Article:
4. What do you get from directing a show over performing in one? Even when I've been on the other side of the table, I've always been interested in how directors work. I'd stay and watch them work with other actors just to see how they would look at a scene and interpret the script. Insider trading that had been passed to them directly from the writer, and then given to the actor. As a performer, I love diving deeper into each character to find the truth and emotion behind every word.

5. What do you get from working in theatre that you don't get from working television or music? Theater is just telling a story. If your heart is in it, every medium is the same. Even on a corporate industrial, the motivation should be telling the story and being in the moment. Not above it, but present and accounted for.

6. What have you learned about yourself from being a performer and a director? That there is power in the gifts we are given. I try to use my talents to be welcoming and inclusive, to build confidence in the people I'm working with, and to bring glory to God.

7. What is the best advice you've ever received? When I was a little girl I was chosen to sing a solo at church. It was well-recieved by the congregation and at the end of the service I ran up to my mom asking, "Did you see me? Did you see me?" She looked down at me and simply said, "If you were doing it to be seen, you were doing it for the wrong reason." At first, I was totally deflated, but as I thought about it, I began to understand. When singing or performing becomes about me, I get nervous and uncertain. When I keep me out of it, and use my talents to serve and move another's heart, then everything is as it should be. I feel at peace. I'm just an instrument to be used.

8. If you could dream about anyone while you sleep, who would it be? My mom and dad.

9. Favorite website? That would be a tie between, myspace music and youtube. I'm the music minister of All Souls Community Church in Nanuet and those websites are invaluable for finding new music and hearing the full version of the songs, even whole CDs.

10. "Mary" or "Rhoda"? Mary.

BONUS QUESTIONS:

11. How did you come to work with 'NSYNC and co-write "Home For Christmas?" My friend Gary Haase with whom I co-wrote the song, asked me to collaborate with him on a Christmas song for Celine Dion. We wrote the song "Home For Christmas" for her. By the time it was finished it was too late to get it onto her CD, but he told me there was another artist interested in the song. At the time, I had no idea who 'NSYNC was, but I was excited that they liked the song. Several months later, I got the call that not only had they recorded the song, but it was the title cut of the CD. Whoo Hoo!!!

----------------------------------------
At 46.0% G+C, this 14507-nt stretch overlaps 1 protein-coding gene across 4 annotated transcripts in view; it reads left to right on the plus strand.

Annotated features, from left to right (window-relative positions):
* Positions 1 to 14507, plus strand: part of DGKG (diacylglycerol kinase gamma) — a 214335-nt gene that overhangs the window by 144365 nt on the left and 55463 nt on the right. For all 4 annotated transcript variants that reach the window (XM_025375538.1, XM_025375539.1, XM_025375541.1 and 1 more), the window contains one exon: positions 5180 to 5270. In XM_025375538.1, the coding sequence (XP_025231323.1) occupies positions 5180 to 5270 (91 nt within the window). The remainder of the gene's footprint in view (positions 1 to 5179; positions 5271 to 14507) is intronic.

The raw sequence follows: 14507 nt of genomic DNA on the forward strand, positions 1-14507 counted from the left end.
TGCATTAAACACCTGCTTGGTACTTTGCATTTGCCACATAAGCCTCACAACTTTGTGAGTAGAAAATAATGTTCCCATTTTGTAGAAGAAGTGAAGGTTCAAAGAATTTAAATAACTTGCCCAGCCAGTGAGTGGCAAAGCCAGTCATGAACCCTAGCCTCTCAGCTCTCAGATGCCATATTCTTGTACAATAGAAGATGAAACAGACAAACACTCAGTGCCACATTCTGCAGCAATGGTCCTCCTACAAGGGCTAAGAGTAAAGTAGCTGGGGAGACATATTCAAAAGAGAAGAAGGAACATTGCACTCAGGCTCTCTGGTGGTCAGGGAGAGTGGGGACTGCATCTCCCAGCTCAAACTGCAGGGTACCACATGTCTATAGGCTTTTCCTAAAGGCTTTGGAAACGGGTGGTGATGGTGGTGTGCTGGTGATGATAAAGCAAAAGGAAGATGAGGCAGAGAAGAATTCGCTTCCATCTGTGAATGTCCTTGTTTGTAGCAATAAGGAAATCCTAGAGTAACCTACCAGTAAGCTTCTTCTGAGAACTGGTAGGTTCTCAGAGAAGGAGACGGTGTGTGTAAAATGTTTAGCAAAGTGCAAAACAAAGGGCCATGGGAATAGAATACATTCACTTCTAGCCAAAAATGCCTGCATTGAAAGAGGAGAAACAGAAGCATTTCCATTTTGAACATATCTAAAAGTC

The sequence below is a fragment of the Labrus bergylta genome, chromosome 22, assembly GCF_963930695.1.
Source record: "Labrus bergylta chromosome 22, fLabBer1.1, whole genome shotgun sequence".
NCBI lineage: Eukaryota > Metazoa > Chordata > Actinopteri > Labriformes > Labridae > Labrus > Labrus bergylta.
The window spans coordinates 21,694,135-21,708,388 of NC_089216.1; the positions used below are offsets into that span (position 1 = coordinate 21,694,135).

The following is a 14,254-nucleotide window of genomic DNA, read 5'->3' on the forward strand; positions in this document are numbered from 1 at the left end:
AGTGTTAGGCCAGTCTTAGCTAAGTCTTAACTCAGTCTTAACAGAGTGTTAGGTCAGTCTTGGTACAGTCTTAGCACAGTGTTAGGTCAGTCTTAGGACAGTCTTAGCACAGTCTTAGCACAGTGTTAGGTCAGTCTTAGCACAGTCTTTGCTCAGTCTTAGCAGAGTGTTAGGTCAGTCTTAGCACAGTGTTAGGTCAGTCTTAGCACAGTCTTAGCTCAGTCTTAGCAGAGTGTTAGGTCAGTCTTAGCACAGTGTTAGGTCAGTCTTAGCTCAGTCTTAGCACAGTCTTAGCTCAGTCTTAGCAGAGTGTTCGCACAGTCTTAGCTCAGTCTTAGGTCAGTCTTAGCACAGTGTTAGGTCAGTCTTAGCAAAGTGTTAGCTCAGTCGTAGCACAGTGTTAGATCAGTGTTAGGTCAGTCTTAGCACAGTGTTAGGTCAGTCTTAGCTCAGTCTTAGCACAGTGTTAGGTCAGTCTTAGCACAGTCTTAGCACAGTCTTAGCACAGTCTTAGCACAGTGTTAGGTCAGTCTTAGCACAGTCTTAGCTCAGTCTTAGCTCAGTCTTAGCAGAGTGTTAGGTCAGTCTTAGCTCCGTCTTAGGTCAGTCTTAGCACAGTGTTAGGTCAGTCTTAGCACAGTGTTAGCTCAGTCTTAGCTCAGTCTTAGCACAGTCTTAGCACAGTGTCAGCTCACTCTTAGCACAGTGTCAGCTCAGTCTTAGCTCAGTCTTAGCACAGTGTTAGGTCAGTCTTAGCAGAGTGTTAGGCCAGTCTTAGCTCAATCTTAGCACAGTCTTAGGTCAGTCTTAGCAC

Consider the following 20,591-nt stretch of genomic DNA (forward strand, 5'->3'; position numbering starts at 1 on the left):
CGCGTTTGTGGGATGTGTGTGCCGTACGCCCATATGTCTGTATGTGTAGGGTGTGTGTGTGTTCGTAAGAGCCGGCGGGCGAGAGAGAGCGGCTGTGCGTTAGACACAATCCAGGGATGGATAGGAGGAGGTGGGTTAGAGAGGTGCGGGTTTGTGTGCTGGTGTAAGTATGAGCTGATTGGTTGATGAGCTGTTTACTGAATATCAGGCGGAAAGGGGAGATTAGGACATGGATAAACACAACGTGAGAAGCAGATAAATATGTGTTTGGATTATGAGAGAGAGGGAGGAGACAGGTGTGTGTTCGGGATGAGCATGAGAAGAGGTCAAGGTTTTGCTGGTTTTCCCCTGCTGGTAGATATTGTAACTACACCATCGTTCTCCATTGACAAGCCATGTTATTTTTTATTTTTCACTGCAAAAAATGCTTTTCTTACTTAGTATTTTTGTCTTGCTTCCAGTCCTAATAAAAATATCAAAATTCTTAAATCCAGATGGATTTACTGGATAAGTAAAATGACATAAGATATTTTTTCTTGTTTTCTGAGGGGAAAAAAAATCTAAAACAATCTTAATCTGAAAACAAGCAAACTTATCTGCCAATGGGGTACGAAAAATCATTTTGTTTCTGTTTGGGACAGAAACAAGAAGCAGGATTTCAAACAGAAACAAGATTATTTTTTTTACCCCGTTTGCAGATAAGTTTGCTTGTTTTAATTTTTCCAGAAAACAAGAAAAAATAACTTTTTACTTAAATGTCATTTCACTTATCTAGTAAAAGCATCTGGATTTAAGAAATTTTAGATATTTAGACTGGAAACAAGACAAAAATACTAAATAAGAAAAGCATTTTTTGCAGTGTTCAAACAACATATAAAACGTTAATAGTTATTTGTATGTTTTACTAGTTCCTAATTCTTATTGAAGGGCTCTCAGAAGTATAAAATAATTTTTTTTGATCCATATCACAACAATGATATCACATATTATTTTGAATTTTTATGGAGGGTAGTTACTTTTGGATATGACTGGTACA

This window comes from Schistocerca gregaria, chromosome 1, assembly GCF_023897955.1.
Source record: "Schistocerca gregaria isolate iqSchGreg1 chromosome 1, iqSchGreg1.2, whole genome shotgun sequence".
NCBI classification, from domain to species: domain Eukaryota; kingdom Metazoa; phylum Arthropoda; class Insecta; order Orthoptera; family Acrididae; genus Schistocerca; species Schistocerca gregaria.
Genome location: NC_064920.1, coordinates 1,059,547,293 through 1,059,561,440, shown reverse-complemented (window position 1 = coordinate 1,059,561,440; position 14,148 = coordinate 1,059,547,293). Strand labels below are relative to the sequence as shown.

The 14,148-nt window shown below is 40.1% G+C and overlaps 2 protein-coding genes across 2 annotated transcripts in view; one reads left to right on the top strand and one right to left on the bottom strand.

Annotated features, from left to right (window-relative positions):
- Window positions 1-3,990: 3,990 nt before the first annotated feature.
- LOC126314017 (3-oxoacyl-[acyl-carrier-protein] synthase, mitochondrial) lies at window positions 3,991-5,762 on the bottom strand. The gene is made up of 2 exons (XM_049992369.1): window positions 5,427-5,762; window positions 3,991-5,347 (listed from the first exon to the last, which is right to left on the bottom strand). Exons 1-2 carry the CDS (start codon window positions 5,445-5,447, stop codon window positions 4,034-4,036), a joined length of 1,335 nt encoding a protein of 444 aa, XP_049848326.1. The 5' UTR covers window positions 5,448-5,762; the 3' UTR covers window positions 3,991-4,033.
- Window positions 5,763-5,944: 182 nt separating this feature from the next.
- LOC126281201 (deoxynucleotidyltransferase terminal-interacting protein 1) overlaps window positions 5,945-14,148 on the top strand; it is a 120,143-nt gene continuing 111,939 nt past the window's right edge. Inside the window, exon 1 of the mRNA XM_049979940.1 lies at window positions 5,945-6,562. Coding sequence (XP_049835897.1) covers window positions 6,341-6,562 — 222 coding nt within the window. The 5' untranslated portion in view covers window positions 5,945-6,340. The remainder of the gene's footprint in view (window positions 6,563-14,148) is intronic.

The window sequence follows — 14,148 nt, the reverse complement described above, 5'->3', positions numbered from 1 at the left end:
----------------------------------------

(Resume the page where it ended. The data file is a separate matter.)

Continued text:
12. What was the best part about working with Diana Ross, Eartha Kitt, Vanessa Williams, and Debbie Gibson? What did you learn from each of them? 

I love working with them all, but Diana Ross? What can I say. I had been a fan of hers for as long as I could remember. At the audition for the gig, I was teamed up with another girl to sing with the band. We were working on "Keep Me Hanging On", when in walks Ms. Ross. I was stunned. She came in, hair billowing behind her, picked up a mic and started to sing with us. I was DONE! Tears started streaming down my face. At the end of the song, she looked at me and said, "Are you okay?" I just shook my head and said, "You... are Diana Ross!" I got the gig! Her band was playing a private party at the Waldorf the next night. I got a call asking if I'd like to come and sing backup for her at that gig. I nearly fell off my couch. But that night, unrehearsed, I did my first job with her. But it got even crazier. As she was singing "I Will Survive", she came over and pulled me from the ranks of the background singers, gave me her mic and said, "Take it!" Not being one to shy away from anything, and having sung the song for 100 years, I came down front and started to wail. IT WAS AWESOME!!! That has to be one of the best moments of my life. Having Diana Ross share the stage with me. 

What did I learn from them? The most wonderful lesson of all. Our gifts and talents are meant to be shared to bring joy and move another's heart.

Graham Alexander

Robert Chionis